An Egyptian candid camera-style television show is “inciting public opinion against peace,” and “vindictive” and would not be broadcast in Israel, Ofir Gendelman, spokesperson to the Arab media in the Israeli Prime Minister’s office remarked on Twitter yesterday.
Gendleman was referring to the programme “The Verdict After Judgment,” broadcast daily during the month of Ramadan on the Al-Nahar channel. The prank show masquerades as a foreign (alternately German or French) talk show and draws in prominent Egyptian personalities to appear on the show. Once present, the host, who deliberately speaks in a strange accent, asks questions that increasingly pertain to Israel, the peace agreement and other hotbed topics.
After a few planted prompts including fake callers and a foreign-looking producer, the guest realises that something is wrong, and is then told that the show is in fact aired on Israeli “Channel Two,”and that the entire staff is Israeli. Responses by guests have varied from rage to outright violence. When the guests are told the truth, the studio audience applauds.
Gendleman’s response is the latest in a series of mounting media confrontations in already-tense Egyptian-Israeli relations.”Just on a basic personal level, I object to this,” says Dr Naila Hamdy, an Assistant Professor of Journalism and Mass Communication at the American University in Cairo. “It is cheap programming that creates extra unnecessary hatred.”
Only days ago, the Temple Institute (an Israeli non-profit organisation) released an advertisement calling for the rebuilding of the demolished Temple of Solomon. Rebuilding the temple could result in the demolition of the Al Aqsa Mosque due to their proximity.
The advertisement shows two children building a sandcastle and calling their father over to look at it. Upon seeing it, the father drops the newspaper he was reading, leaving president Morsy’s prominently-displayed face resting in the sand.
The image was not well-received among Egyptian audiences. State-run media reported on the advertisement, describing it as “offensive” and quoting presidential spokesperson Yasser Ali as saying that President Morsy had ordered the Ministry of Foreign Affairs to investigate the matter.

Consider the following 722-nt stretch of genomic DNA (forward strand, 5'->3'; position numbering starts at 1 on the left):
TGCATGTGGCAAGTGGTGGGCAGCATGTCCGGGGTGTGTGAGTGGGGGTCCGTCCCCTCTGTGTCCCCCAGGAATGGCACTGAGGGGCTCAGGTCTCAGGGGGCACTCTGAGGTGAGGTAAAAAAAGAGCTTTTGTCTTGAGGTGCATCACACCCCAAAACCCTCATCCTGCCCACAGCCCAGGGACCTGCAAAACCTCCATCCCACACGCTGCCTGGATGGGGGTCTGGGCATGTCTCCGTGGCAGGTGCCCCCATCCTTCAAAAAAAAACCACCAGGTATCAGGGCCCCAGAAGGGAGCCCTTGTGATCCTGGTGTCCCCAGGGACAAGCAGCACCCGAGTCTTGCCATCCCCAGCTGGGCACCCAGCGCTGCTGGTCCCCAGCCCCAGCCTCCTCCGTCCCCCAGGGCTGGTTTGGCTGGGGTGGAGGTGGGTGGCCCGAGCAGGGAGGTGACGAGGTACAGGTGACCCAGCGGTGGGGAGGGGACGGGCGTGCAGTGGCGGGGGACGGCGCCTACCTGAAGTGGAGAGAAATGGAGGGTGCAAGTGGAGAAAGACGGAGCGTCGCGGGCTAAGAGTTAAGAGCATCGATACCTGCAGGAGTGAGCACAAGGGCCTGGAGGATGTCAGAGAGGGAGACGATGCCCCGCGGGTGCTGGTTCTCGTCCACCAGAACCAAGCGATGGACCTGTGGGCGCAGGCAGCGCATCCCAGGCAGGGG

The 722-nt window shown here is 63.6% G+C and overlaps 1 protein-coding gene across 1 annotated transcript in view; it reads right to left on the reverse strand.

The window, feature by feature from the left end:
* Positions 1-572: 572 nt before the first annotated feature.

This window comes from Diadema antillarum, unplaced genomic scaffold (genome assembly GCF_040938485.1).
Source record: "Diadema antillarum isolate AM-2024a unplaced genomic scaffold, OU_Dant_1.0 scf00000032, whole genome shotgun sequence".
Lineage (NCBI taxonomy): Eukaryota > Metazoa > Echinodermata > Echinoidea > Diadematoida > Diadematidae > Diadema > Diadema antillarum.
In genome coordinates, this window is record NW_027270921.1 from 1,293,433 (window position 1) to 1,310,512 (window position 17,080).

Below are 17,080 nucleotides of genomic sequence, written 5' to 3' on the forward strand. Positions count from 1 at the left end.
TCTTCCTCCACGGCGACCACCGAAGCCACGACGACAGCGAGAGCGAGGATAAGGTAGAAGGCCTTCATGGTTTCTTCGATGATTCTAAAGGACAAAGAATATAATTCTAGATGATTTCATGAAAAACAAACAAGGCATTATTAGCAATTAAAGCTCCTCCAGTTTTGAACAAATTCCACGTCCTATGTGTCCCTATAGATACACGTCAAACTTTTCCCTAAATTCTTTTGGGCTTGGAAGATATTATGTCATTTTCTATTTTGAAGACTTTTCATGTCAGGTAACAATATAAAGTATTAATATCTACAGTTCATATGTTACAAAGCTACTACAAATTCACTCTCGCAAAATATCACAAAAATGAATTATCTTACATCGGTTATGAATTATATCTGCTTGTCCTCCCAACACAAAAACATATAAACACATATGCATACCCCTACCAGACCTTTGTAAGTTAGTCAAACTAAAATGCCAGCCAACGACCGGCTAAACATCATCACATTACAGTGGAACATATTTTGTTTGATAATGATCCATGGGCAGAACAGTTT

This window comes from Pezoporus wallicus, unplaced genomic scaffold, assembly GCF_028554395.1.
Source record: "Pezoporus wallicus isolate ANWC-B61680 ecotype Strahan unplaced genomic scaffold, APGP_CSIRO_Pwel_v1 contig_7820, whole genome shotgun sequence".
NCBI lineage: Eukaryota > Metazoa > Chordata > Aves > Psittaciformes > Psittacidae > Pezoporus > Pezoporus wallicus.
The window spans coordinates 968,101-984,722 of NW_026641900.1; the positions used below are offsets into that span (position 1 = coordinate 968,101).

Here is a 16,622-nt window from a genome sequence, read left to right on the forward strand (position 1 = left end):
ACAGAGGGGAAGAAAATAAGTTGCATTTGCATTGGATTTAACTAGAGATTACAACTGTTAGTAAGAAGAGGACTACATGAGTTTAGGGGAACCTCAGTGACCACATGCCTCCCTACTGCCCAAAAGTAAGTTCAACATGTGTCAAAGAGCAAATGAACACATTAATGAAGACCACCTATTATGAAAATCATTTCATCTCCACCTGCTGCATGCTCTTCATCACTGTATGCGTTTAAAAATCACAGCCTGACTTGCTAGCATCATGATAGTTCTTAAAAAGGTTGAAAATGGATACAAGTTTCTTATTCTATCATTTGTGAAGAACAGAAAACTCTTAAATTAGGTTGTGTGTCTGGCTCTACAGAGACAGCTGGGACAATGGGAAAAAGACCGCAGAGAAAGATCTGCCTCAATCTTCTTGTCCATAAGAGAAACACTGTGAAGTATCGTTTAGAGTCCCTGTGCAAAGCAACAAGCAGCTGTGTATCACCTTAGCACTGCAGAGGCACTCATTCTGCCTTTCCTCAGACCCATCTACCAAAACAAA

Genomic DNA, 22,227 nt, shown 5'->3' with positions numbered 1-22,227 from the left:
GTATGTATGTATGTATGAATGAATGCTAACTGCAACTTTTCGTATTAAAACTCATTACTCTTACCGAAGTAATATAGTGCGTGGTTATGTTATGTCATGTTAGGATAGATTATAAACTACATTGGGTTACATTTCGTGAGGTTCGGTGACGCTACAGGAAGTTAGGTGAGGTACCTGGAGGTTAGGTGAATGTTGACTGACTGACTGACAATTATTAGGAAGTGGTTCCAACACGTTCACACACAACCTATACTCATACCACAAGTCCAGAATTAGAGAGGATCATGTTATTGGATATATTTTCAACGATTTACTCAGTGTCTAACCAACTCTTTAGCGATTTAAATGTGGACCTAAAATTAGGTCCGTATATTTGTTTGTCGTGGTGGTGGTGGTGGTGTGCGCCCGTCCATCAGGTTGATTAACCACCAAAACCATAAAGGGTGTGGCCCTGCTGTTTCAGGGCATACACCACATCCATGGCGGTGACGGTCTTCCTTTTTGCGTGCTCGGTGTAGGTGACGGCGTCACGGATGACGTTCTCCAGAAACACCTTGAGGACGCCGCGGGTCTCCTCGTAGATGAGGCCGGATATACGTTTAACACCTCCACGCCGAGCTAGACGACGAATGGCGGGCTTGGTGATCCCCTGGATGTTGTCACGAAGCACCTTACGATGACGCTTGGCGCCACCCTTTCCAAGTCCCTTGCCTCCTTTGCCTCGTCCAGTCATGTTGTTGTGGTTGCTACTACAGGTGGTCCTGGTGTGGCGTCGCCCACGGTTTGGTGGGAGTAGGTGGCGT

According to Dr Hamdy, the backlash is the result of a simple misunderstanding of Internet material.
“It is not a government affiliated organisation that ran the ad. It is the equivalent as if a right-wing Egyptian party ran a similar ad here,” Hamdy says. “We need to learn to be more media literate, especially as we have more freedom now.”
The escalating situation may portend badly for future Israeli-Egyptian relations. Morsy has only just assumed the presidency and either a failure to rein in potentially offensive television shows or his allowance of Israeli ads to tarnish his name could be perceived as weaknesses in the first ever official disagreement between Israel and Egypt with Morsy at the helm.
The adverse effects of this potential ‘media war’ could be blown way out of proportion, however.
“Any ‘crisis’ as they’re calling it between two presidents is going to be about more than a tacky Ramadan talk show,” says Hamdy about claims of potential escalation. “You’d need a hundred, a trend, of these incidents. They aren’t exactly number one on our priorities list.”